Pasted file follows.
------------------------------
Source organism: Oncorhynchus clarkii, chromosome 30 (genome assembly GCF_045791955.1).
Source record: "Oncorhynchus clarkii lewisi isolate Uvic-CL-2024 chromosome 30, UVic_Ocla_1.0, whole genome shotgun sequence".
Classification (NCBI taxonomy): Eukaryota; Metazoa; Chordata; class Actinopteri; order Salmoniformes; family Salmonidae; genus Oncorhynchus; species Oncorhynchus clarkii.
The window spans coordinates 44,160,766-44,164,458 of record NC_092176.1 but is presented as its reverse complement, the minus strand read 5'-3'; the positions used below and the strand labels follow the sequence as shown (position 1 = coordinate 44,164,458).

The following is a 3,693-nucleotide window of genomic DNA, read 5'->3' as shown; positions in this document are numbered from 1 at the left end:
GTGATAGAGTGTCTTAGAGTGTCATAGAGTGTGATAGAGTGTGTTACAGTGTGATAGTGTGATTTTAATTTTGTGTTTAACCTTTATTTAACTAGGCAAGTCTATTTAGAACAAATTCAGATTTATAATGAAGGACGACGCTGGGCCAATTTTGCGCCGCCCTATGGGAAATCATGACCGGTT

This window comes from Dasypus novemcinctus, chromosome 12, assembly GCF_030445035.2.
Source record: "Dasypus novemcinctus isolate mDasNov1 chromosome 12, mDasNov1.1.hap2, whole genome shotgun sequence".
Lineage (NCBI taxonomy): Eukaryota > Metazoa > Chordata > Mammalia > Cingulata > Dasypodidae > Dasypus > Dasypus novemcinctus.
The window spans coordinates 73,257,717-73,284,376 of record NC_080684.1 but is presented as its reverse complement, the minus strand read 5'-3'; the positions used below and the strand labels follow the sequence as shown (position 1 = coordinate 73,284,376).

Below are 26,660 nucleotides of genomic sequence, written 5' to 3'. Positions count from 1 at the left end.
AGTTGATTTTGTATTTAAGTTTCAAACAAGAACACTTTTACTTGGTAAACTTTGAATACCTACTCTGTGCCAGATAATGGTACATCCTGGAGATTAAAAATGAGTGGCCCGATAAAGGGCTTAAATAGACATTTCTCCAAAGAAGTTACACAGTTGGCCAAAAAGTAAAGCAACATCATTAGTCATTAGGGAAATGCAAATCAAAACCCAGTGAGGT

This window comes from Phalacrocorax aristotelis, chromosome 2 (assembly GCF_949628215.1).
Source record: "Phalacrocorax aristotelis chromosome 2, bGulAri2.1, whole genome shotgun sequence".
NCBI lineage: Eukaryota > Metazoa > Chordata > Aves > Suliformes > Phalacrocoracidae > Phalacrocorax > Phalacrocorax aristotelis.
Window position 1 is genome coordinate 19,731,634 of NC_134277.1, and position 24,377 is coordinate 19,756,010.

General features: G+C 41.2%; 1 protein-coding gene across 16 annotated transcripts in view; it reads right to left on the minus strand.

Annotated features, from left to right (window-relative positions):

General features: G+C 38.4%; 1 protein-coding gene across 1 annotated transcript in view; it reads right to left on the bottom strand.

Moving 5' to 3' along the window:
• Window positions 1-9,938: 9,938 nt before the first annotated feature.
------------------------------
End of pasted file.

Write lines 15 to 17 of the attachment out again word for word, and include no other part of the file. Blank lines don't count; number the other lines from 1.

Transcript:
NCBI lineage: Eukaryota > Metazoa > Chordata > Aves > Suliformes > Phalacrocoracidae > Phalacrocorax > Phalacrocorax aristotelis.
Window position 1 is genome coordinate 19,731,634 of NC_134277.1, and position 24,377 is coordinate 19,756,010.

General features: G+C 41.2%; 1 protein-coding gene across 16 annotated transcripts in view; it reads right to left on the minus strand.